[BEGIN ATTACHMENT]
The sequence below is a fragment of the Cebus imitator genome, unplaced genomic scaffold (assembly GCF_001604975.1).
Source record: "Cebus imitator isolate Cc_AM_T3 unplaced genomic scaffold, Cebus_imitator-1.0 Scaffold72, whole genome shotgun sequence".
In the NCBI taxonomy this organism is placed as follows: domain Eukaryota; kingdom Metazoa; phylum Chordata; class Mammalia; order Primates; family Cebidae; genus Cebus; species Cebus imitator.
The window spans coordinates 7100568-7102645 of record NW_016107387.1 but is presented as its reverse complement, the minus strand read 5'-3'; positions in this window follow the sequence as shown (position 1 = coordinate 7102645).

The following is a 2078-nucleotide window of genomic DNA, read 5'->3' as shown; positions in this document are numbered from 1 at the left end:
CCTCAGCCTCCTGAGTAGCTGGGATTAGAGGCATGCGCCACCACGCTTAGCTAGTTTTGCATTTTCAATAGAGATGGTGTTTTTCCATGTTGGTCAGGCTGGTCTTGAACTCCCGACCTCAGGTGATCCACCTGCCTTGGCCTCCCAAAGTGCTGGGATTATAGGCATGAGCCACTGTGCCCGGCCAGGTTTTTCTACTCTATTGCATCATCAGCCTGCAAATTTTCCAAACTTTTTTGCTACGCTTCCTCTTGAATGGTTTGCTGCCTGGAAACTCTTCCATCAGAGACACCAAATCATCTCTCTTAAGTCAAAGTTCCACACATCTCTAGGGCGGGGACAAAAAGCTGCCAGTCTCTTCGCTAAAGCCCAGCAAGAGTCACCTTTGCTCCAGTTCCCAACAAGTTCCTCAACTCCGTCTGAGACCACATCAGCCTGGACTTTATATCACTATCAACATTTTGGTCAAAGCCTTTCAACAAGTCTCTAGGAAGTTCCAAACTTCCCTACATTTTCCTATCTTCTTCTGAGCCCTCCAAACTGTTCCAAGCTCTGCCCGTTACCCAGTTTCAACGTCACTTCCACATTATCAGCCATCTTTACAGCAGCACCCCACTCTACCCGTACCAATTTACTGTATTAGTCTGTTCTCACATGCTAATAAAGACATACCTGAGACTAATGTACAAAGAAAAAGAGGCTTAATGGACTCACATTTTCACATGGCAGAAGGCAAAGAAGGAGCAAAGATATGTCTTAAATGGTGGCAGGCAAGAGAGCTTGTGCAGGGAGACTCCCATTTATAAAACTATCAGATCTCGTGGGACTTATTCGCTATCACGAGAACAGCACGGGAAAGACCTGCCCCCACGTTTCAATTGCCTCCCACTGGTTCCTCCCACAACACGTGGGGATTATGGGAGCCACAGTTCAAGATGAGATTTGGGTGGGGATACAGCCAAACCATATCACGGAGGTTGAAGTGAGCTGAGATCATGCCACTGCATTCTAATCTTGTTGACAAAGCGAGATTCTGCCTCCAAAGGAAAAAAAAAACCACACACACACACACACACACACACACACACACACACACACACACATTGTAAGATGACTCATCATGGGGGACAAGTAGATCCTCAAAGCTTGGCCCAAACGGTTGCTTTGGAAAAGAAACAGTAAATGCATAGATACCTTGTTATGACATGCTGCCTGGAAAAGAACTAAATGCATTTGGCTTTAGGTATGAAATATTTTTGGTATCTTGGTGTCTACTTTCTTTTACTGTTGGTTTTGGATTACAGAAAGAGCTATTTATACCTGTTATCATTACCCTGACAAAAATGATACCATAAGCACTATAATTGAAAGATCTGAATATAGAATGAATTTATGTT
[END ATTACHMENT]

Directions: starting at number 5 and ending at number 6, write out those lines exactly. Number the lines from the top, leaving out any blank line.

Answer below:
The following is a 2078-nucleotide window of genomic DNA, read 5'->3' as shown; positions in this document are numbered from 1 at the left end:
CCTCAGCCTCCTGAGTAGCTGGGATTAGAGGCATGCGCCACCACGCTTAGCTAGTTTTGCATTTTCAATAGAGATGGTGTTTTTCCATGTTGGTCAGGCTGGTCTTGAACTCCCGACCTCAGGTGATCCACCTGCCTTGGCCTCCCAAAGTGCTGGGATTATAGGCATGAGCCACTGTGCCCGGCCAGGTTTTTCTACTCTATTGCATCATCAGCCTGCAAATTTTCCAAACTTTTTTGCTACGCTTCCTCTTGAATGGTTTGCTGCCTGGAAACTCTTCCATCAGAGACACCAAATCATCTCTCTTAAGTCAAAGTTCCACACATCTCTAGGGCGGGGACAAAAAGCTGCCAGTCTCTTCGCTAAAGCCCAGCAAGAGTCACCTTTGCTCCAGTTCCCAACAAGTTCCTCAACTCCGTCTGAGACCACATCAGCCTGGACTTTATATCACTATCAACATTTTGGTCAAAGCCTTTCAACAAGTCTCTAGGAAGTTCCAAACTTCCCTACATTTTCCTATCTTCTTCTGAGCCCTCCAAACTGTTCCAAGCTCTGCCCGTTACCCAGTTTCAACGTCACTTCCACATTATCAGCCATCTTTACAGCAGCACCCCACTCTACCCGTACCAATTTACTGTATTAGTCTGTTCTCACATGCTAATAAAGACATACCTGAGACTAATGTACAAAGAAAAAGAGGCTTAATGGACTCACATTTTCACATGGCAGAAGGCAAAGAAGGAGCAAAGATATGTCTTAAATGGTGGCAGGCAAGAGAGCTTGTGCAGGGAGACTCCCATTTATAAAACTATCAGATCTCGTGGGACTTATTCGCTATCACGAGAACAGCACGGGAAAGACCTGCCCCCACGTTTCAATTGCCTCCCACTGGTTCCTCCCACAACACGTGGGGATTATGGGAGCCACAGTTCAAGATGAGATTTGGGTGGGGATACAGCCAAACCATATCACGGAGGTTGAAGTGAGCTGAGATCATGCCACTGCATTCTAATCTTGTTGACAAAGCGAGATTCTGCCTCCAAAGGAAAAAAAAAACCACACACACACACACACACACACACACACACACACACACACACACATTGTAAGATGACTCATCATGGGGGACAAGTAGATCCTCAAAGCTTGGCCCAAACGGTTGCTTTGGAAAAGAAACAGTAAATGCATAGATACCTTGTTATGACATGCTGCCTGGAAAAGAACTAAATGCATTTGGCTTTAGGTATGAAATATTTTTGGTATCTTGGTGTCTACTTTCTTTTACTGTTGGTTTTGGATTACAGAAAGAGCTATTTATACCTGTTATCATTACCCTGACAAAAATGATACCATAAGCACTATAATTGAAAGATCTGAATATAGAATGAATTTATGTT